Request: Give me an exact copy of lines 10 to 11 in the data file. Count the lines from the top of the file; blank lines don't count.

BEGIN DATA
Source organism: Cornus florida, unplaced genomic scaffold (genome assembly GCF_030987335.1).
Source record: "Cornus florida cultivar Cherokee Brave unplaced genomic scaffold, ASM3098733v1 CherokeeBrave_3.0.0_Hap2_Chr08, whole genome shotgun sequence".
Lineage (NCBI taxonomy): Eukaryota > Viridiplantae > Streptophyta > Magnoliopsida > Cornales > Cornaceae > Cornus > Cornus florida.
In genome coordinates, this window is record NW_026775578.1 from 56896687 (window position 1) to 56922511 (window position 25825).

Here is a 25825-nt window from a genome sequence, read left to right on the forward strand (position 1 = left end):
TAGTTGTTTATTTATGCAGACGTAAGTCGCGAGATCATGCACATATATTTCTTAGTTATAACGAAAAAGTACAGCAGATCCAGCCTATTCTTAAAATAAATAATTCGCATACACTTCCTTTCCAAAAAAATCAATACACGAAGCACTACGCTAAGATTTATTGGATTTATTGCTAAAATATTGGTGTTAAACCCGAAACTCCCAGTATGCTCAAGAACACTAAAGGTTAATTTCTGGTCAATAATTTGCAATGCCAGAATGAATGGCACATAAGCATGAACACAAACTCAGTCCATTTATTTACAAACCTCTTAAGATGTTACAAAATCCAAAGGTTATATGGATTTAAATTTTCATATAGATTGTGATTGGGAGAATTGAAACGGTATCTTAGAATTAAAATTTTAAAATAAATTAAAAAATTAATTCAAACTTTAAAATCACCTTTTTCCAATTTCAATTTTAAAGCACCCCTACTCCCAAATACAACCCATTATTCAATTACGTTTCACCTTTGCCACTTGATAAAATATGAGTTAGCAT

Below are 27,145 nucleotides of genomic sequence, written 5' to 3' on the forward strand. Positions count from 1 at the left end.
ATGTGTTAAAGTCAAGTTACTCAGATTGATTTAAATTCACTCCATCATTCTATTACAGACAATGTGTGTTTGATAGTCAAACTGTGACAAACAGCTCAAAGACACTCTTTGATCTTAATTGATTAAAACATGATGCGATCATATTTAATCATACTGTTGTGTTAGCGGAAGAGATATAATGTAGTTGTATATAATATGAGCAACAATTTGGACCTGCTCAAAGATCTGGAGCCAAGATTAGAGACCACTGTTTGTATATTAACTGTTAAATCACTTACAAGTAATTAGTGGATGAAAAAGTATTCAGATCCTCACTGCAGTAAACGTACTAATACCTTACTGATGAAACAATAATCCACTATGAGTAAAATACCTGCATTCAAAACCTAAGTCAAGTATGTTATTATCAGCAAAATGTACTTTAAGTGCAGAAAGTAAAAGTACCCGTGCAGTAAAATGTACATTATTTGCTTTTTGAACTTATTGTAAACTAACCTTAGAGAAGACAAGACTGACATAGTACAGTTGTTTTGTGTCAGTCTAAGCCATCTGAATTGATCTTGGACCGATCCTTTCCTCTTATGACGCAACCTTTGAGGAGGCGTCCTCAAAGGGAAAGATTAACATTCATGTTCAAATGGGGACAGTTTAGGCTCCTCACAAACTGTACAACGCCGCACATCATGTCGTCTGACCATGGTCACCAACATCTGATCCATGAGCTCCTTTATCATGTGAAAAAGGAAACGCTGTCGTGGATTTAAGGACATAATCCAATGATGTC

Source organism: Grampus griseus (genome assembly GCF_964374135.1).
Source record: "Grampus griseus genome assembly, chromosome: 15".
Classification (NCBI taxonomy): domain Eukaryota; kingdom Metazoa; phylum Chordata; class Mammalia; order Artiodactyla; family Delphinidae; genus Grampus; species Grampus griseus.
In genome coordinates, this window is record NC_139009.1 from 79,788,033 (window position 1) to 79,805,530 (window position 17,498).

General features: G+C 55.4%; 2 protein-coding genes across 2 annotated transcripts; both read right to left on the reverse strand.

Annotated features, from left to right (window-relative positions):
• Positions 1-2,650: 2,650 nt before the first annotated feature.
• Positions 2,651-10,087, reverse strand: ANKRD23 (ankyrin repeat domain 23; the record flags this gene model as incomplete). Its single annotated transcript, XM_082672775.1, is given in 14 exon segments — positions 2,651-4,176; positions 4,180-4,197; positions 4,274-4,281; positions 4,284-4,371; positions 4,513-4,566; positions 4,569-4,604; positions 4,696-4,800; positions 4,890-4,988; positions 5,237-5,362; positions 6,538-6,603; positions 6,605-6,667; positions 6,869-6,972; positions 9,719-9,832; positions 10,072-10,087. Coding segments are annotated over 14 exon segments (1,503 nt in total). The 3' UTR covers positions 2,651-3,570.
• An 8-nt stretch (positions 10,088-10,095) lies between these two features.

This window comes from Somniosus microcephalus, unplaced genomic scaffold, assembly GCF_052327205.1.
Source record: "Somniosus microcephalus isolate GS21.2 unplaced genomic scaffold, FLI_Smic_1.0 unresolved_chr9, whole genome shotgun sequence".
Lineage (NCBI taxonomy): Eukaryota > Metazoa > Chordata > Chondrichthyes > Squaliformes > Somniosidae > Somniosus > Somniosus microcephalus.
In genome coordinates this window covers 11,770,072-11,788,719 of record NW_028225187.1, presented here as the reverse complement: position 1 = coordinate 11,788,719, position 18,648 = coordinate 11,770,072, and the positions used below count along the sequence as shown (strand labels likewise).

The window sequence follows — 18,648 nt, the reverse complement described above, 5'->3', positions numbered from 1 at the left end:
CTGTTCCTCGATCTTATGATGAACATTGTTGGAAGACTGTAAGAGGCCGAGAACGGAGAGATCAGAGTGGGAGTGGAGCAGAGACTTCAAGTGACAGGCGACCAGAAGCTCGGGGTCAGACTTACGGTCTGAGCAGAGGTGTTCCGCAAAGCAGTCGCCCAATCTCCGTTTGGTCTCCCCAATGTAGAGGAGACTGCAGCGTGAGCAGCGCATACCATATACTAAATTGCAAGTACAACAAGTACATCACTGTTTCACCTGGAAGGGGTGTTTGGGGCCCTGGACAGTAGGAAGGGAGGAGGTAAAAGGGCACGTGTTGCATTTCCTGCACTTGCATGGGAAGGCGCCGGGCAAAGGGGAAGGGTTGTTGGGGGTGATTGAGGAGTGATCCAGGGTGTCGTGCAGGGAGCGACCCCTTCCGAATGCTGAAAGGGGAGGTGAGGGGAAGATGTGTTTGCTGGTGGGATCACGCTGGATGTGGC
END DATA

Source record: "Grampus griseus genome assembly, chromosome: 15".
Classification (NCBI taxonomy): domain Eukaryota; kingdom Metazoa; phylum Chordata; class Mammalia; order Artiodactyla; family Delphinidae; genus Grampus; species Grampus griseus.